Updated: Dec 4, 2022
In 2022, our annual photography workshop explored Fence, Neon, and Choprock canyons. In this post, I talk a little about that workshop and share some of my photos from the canyons. The 2023 workshop (which visits different canyons) is scheduled for April. For further information and to join us, click here. Also in this post, a comparison of iPhone scouting images with "final" photos. More photos of Choprock and Neon Canyons can be found in this website here.
After an orientation in Boulder, a quick introduction to everyone's work, and an afternoon of photography at the origins of Sand Creek and Death Hollow on Hell's Backbone, we packed our gear for the llamas to carry to camp. The next morning, we were driven to the trailhead at Egypt. From that vantage point, a sandstone sea spread out in front of us. Somewhere in the distance—1,000 feet lower, but close to the thin, horizontal green line of cottonwoods that marked the course of the Escalante River—was our camp in Fence Canyon.
The Henry Mountains rose above the eastern horizon. I pointed out the large domes of rock marking the entrances to Neon and Choprock Canyons—both tributaries to the Escalante. Then we started down the steep slickrock.
VIEW FROM EGYPT. Just east of the trailhead at Egypt, the rocky plateau suddenly ends. Broken pieces of rock from the eroding plateau litter the slopes. Gullies and canyons quickly form in the slickrock and channel rainwater to the Escalante River canyon. Cell Phone Photo.
SEA OF ROCK. Further down the slickrock slope, several workshop participants are seen on the lower right corner of the photo. The Henry Mountains are peeking above the horizon in the distance. Cell Phone Photo.
The fact that llamas would carry all we would need for 5 days of comfortable camping in the wilderness freed us up to carry only our own photo equipment, water, and lunch. Our llama wrangler and his assistant would load up the llamas at the trailhead and lead them to camp where we would join them later that afternoon.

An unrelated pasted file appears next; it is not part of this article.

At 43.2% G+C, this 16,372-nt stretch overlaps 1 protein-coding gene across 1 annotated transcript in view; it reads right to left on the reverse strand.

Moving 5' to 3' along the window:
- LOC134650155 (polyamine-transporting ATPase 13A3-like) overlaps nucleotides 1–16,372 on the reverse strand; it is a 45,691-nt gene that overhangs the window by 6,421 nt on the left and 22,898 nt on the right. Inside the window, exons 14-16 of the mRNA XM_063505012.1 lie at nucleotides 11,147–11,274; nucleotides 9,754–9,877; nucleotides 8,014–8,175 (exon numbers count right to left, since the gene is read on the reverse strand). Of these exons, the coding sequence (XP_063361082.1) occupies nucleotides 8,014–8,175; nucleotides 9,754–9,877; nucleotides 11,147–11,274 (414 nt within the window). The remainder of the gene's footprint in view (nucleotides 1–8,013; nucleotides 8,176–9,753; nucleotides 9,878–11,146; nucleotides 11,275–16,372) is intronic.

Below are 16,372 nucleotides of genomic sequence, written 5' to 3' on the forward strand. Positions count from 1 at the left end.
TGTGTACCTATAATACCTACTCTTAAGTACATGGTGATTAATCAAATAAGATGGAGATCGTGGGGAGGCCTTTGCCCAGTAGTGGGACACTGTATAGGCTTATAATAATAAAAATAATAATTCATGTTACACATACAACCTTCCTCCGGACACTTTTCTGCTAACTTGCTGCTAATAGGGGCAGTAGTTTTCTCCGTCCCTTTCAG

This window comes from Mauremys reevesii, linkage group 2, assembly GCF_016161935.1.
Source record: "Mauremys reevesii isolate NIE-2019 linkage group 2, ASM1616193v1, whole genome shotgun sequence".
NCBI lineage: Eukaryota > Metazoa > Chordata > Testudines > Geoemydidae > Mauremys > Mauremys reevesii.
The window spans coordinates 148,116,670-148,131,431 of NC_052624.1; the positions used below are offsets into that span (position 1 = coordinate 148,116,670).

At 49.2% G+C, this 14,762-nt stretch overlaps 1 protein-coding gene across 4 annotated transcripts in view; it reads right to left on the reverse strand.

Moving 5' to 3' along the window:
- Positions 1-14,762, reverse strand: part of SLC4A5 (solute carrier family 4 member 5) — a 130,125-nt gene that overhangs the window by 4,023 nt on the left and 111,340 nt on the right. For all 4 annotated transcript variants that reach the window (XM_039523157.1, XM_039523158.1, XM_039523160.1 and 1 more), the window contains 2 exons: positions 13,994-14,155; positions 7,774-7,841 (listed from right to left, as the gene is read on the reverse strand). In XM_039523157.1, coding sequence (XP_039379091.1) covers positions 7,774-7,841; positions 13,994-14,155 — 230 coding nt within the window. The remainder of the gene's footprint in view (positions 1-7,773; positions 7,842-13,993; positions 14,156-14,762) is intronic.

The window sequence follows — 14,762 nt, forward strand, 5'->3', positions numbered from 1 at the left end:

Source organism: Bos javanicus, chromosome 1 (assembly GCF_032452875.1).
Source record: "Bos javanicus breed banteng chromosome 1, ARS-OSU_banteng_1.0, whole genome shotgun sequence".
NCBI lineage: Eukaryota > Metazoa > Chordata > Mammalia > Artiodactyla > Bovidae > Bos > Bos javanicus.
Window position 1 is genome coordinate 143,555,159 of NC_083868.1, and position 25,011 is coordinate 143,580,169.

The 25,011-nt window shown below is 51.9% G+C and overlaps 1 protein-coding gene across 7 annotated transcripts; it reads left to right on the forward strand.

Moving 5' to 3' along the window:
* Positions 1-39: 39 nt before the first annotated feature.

LLAMAS ARRIVE AT CAMP. The first of the llamas arrive at camp in lower Fence Canyon. A couple of the workshop participants have already arrived. The rest are still out photographing. Cell Phone Photo.
After setting up our tents and arranging our belongings in the space we would call home for for the next 5 days, we sat comfortably in chairs provided by the outfitter and then enjoyed a prepared meal and good conversation.
The following morning, we left camp and headed a mile and a half down the Escalante River Canyon to Neon. The Escalante River takes a serpentine course through its canyon—snaking from wall to wall—so the hike to Neon required several knee-deep water crossings. Along the way, we passed a large panel of petroglyphs on the canyon wall, then entered a long stretch of shady river terrace before the junction with Neon.
Cottonwood trees flourish along the river. Their graceful, pale-gray tree trunks and fresh green leaves contrast nicely with the red sandstone walls of the river canyon, making them almost an irresistible subject for a photo. In the even (but bluish) light of shade, we stopped to photograph.
As I often do, I used my cell photos as an aide to composition and color.
RED WALLS AND COTTONWOODS. In the shade of red canyon walls, the copse of cottonwoods with their fresh leaves of spring caught my attention. Cell Phone photo.
RED WALLS AND COTTONWOODS. Even though the iPhone—with its computational abilities—generally does an excellent job, I felt the color and contrast it rendered here was bluer and harsher than my perception at the time. I prefer open shadows in my photographs where possible. The great dynamic range of the modern digital camera enabled me to hold detail in all areas of this photo. Photo: © Donald J. Rommes
After perhaps half an hour photographing the irresistible cliché of "green cottonwood leaves in front of red wall of Wingate sandstone," we moved on.
It would be easy to pass right by the entrance to Neon Canyon if you weren't paying attention. Cottonwoods along the Escalante River block the view of the canyon and the little stream in Neon exits the canyon along the far wall. However, knowing the route well, I guided the group up a sandy hill to the entrance of Neon.
COTTONWOOD AT NEON'S ENTRANCE. Weathered cottonwood tree at the entrance to Neon Canyon. Cell phone photo.
COTTONWOOD AT NEON'S ENTRANCE. Slightly closer view with tripod-mounted digital camera. Photo: © Donald J. Rommes
Next post - Up Neon Canyon to the Golden Cathedral.